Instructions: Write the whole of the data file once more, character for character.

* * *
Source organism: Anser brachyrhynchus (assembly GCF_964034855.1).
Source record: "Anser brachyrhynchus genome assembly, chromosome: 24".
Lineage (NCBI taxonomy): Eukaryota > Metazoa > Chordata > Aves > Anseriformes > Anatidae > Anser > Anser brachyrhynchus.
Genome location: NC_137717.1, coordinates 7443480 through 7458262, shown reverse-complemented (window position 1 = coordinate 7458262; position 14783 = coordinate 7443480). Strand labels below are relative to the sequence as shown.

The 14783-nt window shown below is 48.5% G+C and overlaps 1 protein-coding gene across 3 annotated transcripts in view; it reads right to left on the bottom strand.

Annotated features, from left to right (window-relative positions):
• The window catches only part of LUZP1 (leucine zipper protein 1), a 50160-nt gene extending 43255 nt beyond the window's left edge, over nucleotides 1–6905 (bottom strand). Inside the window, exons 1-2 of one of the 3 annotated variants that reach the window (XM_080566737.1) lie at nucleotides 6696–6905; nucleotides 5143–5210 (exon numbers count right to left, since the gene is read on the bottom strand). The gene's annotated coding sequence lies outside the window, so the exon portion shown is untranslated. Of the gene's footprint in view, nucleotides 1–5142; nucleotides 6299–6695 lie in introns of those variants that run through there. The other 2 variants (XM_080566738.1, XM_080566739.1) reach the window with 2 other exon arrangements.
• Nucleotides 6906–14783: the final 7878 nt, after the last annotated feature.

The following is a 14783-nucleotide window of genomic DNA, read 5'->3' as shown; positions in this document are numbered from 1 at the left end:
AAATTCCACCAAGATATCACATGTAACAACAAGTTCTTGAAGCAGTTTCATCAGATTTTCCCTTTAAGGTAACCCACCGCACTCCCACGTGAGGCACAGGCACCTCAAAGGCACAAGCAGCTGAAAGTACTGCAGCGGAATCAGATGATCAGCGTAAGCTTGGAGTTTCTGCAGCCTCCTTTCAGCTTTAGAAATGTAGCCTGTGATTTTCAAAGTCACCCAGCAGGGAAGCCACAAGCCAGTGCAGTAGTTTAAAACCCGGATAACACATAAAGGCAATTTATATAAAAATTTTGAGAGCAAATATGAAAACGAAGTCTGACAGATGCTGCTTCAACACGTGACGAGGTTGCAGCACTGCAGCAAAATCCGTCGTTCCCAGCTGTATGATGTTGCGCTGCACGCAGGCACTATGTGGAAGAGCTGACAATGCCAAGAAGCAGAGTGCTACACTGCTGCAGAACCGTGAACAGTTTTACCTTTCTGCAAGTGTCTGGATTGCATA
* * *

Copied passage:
Source organism: Anser brachyrhynchus (assembly GCF_964034855.1).
Source record: "Anser brachyrhynchus genome assembly, chromosome: 24".
Lineage (NCBI taxonomy): Eukaryota > Metazoa > Chordata > Aves > Anseriformes > Anatidae > Anser > Anser brachyrhynchus.
Genome location: NC_137717.1, coordinates 7443480 through 7458262, shown reverse-complemented (window position 1 = coordinate 7458262; position 14783 = coordinate 7443480). Strand labels below are relative to the sequence as shown.

The 14783-nt window shown below is 48.5% G+C and overlaps 1 protein-coding gene across 3 annotated transcripts in view; it reads right to left on the bottom strand.

Annotated features, from left to right (window-relative positions):
• The window catches only part of LUZP1 (leucine zipper protein 1), a 50160-nt gene extending 43255 nt beyond the window's left edge, over nucleotides 1–6905 (bottom strand). Inside the window, exons 1-2 of one of the 3 annotated variants that reach the window (XM_080566737.1) lie at nucleotides 6696–6905; nucleotides 5143–5210 (exon numbers count right to left, since the gene is read on the bottom strand). The gene's annotated coding sequence lies outside the window, so the exon portion shown is untranslated. Of the gene's footprint in view, nucleotides 1–5142; nucleotides 6299–6695 lie in introns of those variants that run through there. The other 2 variants (XM_080566738.1, XM_080566739.1) reach the window with 2 other exon arrangements.
• Nucleotides 6906–14783: the final 7878 nt, after the last annotated feature.

The following is a 14783-nucleotide window of genomic DNA, read 5'->3' as shown; positions in this document are numbered from 1 at the left end:
AAATTCCACCAAGATATCACATGTAACAACAAGTTCTTGAAGCAGTTTCATCAGATTTTCCCTTTAAGGTAACCCACCGCACTCCCACGTGAGGCACAGGCACCTCAAAGGCACAAGCAGCTGAAAGTACTGCAGCGGAATCAGATGATCAGCGTAAGCTTGGAGTTTCTGCAGCCTCCTTTCAGCTTTAGAAATGTAGCCTGTGATTTTCAAAGTCACCCAGCAGGGAAGCCACAAGCCAGTGCAGTAGTTTAAAACCCGGATAACACATAAAGGCAATTTATATAAAAATTTTGAGAGCAAATATGAAAACGAAGTCTGACAGATGCTGCTTCAACACGTGACGAGGTTGCAGCACTGCAGCAAAATCCGTCGTTCCCAGCTGTATGATGTTGCGCTGCACGCAGGCACTATGTGGAAGAGCTGACAATGCCAAGAAGCAGAGTGCTACACTGCTGCAGAACCGTGAACAGTTTTACCTTTCTGCAAGTGTCTGGATTGCATA